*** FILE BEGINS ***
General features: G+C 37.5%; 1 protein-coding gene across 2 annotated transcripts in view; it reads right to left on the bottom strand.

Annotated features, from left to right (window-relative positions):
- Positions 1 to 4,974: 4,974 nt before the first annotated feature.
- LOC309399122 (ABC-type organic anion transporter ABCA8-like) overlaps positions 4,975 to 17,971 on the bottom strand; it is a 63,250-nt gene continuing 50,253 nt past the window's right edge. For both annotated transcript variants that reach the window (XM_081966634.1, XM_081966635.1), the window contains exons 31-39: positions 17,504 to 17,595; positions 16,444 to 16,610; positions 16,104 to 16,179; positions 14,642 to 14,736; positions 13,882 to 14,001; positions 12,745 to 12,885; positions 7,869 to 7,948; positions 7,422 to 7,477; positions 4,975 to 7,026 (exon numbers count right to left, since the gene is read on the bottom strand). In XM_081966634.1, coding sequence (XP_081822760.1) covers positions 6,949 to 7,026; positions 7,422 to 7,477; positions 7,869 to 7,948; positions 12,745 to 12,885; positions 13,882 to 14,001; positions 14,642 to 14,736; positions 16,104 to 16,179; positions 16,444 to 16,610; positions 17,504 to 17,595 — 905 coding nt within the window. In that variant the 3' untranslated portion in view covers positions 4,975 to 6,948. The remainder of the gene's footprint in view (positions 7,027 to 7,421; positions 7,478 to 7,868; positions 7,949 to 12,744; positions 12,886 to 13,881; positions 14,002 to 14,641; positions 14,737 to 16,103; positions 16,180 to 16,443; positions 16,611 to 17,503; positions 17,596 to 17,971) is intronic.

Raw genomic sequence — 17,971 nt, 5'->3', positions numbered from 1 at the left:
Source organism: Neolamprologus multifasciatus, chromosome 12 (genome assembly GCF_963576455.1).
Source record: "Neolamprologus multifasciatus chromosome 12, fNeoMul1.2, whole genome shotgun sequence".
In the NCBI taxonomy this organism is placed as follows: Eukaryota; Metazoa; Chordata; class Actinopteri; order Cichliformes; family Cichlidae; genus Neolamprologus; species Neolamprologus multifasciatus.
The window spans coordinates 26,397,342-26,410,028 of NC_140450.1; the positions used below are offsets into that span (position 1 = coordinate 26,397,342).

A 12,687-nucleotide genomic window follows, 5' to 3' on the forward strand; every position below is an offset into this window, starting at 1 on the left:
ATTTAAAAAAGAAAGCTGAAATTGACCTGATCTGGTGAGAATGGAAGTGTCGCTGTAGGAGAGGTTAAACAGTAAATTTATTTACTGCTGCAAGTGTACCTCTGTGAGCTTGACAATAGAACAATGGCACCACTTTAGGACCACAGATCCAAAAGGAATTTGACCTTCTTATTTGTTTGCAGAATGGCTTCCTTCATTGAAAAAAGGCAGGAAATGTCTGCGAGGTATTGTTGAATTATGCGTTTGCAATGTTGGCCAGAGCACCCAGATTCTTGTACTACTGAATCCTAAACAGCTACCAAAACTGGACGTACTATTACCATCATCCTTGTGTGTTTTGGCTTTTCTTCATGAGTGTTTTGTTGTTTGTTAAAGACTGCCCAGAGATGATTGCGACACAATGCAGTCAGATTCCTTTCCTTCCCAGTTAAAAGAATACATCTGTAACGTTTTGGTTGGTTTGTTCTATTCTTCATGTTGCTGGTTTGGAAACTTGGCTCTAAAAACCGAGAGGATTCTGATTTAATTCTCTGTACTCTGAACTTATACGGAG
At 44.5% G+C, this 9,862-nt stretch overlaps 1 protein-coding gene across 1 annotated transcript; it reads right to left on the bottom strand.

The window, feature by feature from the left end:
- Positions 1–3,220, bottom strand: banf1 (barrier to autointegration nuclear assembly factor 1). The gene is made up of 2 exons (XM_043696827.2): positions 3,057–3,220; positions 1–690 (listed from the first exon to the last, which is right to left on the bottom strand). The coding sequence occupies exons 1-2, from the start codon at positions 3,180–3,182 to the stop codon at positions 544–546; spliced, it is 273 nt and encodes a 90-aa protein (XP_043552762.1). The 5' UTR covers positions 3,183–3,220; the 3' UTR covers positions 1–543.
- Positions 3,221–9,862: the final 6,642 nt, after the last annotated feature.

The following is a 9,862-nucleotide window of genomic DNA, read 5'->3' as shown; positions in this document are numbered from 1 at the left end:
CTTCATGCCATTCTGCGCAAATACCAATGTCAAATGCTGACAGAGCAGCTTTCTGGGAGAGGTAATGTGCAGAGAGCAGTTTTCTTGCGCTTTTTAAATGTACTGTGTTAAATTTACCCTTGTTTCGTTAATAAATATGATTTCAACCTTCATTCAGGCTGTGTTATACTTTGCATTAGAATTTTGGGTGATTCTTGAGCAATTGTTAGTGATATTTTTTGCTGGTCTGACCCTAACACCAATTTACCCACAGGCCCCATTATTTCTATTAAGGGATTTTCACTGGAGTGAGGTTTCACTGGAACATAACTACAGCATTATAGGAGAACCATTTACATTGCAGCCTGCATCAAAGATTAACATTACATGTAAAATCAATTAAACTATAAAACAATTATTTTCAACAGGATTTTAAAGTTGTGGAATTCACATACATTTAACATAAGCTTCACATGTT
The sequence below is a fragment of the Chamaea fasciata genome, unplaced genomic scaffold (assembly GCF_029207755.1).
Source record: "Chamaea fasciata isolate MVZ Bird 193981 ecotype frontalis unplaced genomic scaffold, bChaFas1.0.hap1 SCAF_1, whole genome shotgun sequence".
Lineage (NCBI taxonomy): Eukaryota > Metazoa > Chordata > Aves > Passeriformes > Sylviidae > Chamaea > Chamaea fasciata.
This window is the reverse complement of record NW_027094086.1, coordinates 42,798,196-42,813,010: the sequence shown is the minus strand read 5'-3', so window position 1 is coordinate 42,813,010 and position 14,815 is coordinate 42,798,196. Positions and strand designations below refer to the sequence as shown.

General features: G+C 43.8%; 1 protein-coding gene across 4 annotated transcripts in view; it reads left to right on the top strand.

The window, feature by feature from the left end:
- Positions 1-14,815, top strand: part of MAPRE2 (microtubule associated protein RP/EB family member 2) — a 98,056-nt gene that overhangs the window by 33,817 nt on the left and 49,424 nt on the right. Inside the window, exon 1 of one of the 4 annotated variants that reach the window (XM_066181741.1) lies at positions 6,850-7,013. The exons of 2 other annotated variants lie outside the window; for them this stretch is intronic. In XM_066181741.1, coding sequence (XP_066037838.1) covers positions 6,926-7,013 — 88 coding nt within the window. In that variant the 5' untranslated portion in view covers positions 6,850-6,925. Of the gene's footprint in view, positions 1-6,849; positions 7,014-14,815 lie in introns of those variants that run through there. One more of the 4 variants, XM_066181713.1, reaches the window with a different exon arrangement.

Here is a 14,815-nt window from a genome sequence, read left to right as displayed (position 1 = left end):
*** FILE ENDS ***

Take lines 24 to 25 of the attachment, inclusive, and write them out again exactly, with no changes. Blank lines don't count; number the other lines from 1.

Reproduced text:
- Positions 1-14,815, top strand: part of MAPRE2 (microtubule associated protein RP/EB family member 2) — a 98,056-nt gene that overhangs the window by 33,817 nt on the left and 49,424 nt on the right. Inside the window, exon 1 of one of the 4 annotated variants that reach the window (XM_066181741.1) lies at positions 6,850-7,013. The exons of 2 other annotated variants lie outside the window; for them this stretch is intronic. In XM_066181741.1, coding sequence (XP_066037838.1) covers positions 6,926-7,013 — 88 coding nt within the window. In that variant the 5' untranslated portion in view covers positions 6,850-6,925. Of the gene's footprint in view, positions 1-6,849; positions 7,014-14,815 lie in introns of those variants that run through there. One more of the 4 variants, XM_066181713.1, reaches the window with a different exon arrangement.

Here is a 14,815-nt window from a genome sequence, read left to right as displayed (position 1 = left end):